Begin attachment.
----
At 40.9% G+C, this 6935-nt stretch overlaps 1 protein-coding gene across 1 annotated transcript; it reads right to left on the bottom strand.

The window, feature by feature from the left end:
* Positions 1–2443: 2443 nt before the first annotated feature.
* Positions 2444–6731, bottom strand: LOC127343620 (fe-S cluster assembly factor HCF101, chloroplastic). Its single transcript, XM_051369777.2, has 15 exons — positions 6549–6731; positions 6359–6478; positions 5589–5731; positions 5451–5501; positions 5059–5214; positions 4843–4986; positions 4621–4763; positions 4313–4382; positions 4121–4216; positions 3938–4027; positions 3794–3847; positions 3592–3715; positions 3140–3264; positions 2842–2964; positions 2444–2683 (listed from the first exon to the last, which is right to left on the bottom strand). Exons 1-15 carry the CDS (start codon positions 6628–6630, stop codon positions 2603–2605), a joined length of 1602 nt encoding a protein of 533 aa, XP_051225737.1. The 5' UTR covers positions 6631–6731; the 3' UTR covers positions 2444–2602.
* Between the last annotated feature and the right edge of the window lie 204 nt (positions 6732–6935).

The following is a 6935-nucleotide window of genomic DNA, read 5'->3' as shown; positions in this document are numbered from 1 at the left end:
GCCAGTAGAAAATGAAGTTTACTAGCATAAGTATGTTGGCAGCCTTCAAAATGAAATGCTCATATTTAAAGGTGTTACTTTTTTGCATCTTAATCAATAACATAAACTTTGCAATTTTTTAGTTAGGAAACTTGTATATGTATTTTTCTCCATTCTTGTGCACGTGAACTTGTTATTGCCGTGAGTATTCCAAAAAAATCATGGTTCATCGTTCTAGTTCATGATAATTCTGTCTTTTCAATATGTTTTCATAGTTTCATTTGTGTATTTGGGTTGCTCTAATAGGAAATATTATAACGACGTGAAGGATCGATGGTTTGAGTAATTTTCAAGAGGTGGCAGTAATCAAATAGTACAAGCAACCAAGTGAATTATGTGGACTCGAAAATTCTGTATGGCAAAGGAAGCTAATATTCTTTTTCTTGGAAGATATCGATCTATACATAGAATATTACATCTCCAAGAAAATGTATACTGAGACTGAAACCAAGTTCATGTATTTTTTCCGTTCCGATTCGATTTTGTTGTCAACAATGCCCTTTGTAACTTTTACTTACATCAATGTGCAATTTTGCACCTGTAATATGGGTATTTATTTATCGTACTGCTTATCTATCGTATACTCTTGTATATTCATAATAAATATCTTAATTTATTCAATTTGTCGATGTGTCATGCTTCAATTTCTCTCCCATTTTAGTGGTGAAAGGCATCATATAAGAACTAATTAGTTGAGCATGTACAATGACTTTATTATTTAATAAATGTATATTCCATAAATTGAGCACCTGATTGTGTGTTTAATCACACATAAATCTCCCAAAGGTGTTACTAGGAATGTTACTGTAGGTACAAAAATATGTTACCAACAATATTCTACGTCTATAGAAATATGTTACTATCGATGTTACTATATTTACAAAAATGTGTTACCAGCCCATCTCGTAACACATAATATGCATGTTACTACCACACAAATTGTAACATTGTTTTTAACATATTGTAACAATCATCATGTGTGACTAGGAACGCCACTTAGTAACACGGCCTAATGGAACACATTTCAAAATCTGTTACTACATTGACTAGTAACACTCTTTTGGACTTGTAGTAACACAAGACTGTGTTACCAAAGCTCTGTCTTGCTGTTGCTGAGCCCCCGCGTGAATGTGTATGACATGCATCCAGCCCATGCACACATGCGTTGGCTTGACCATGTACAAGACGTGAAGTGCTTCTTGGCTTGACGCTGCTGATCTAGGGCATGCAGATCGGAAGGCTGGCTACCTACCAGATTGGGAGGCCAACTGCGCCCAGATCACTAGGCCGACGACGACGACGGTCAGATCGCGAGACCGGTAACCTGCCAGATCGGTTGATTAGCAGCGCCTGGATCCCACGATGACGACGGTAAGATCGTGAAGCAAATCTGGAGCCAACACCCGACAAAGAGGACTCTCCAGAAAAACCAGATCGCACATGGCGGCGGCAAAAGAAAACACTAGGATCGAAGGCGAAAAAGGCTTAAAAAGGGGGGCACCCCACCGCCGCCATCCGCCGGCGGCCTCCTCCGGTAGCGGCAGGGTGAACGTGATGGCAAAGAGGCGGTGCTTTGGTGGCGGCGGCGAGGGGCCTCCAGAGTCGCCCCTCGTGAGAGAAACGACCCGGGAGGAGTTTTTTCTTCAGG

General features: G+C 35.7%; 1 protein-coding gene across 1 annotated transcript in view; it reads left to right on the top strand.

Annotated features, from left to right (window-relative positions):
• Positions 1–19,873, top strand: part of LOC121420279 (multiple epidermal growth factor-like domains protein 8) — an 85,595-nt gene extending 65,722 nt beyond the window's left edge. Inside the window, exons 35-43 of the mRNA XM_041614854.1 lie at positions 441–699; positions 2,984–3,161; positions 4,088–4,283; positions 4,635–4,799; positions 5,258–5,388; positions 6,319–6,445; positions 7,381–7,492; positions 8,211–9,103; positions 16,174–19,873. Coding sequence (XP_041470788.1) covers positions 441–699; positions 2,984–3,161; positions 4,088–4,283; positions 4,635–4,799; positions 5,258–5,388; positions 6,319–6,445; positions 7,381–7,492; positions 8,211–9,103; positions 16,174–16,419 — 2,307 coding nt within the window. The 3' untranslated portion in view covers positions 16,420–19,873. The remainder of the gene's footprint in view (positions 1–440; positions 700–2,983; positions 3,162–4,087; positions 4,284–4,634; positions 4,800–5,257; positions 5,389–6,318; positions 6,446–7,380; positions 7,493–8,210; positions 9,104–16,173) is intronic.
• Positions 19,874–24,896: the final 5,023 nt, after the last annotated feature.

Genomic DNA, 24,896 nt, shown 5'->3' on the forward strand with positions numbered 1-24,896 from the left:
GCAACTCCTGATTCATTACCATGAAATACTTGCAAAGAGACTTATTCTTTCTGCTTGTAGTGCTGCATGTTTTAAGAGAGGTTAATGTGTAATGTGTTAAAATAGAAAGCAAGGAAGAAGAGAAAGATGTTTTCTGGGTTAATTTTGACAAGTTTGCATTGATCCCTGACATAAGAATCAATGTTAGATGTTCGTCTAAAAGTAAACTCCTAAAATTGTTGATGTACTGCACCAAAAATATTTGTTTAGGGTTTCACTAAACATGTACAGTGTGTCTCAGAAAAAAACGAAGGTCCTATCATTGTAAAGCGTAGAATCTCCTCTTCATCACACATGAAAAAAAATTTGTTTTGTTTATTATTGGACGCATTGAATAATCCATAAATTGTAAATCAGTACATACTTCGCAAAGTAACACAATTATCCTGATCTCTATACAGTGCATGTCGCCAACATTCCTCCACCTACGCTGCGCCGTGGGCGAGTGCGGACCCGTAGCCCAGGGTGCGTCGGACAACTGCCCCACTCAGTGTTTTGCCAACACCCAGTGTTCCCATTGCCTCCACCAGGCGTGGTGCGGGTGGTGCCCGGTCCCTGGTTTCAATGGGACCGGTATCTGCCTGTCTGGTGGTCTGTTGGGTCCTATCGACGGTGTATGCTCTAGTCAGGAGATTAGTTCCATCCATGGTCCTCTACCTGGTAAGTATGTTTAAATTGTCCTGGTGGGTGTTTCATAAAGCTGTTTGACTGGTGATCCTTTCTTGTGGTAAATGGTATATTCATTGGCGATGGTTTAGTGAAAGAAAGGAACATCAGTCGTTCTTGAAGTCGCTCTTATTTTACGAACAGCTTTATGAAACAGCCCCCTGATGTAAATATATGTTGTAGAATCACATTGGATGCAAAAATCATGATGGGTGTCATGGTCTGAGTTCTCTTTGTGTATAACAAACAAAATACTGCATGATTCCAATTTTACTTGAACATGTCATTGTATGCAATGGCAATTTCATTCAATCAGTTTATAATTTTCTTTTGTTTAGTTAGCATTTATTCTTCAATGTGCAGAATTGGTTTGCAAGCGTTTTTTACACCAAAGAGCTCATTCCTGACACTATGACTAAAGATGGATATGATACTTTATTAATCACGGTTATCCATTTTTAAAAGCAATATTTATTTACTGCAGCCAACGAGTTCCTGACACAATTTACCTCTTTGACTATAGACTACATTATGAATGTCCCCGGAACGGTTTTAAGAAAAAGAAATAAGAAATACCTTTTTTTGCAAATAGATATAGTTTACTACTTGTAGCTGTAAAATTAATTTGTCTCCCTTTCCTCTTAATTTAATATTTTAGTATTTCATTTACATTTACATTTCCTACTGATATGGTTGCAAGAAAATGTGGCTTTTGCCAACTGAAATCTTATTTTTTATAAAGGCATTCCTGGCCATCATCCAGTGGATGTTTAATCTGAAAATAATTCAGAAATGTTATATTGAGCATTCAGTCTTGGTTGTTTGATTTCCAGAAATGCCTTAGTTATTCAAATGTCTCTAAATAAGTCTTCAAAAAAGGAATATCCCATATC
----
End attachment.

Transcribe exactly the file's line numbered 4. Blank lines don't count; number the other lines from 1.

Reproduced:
* Positions 2444–6731, bottom strand: LOC127343620 (fe-S cluster assembly factor HCF101, chloroplastic). Its single transcript, XM_051369777.2, has 15 exons — positions 6549–6731; positions 6359–6478; positions 5589–5731; positions 5451–5501; positions 5059–5214; positions 4843–4986; positions 4621–4763; positions 4313–4382; positions 4121–4216; positions 3938–4027; positions 3794–3847; positions 3592–3715; positions 3140–3264; positions 2842–2964; positions 2444–2683 (listed from the first exon to the last, which is right to left on the bottom strand). Exons 1-15 carry the CDS (start codon positions 6628–6630, stop codon positions 2603–2605), a joined length of 1602 nt encoding a protein of 533 aa, XP_051225737.1. The 5' UTR covers positions 6631–6731; the 3' UTR covers positions 2444–2602.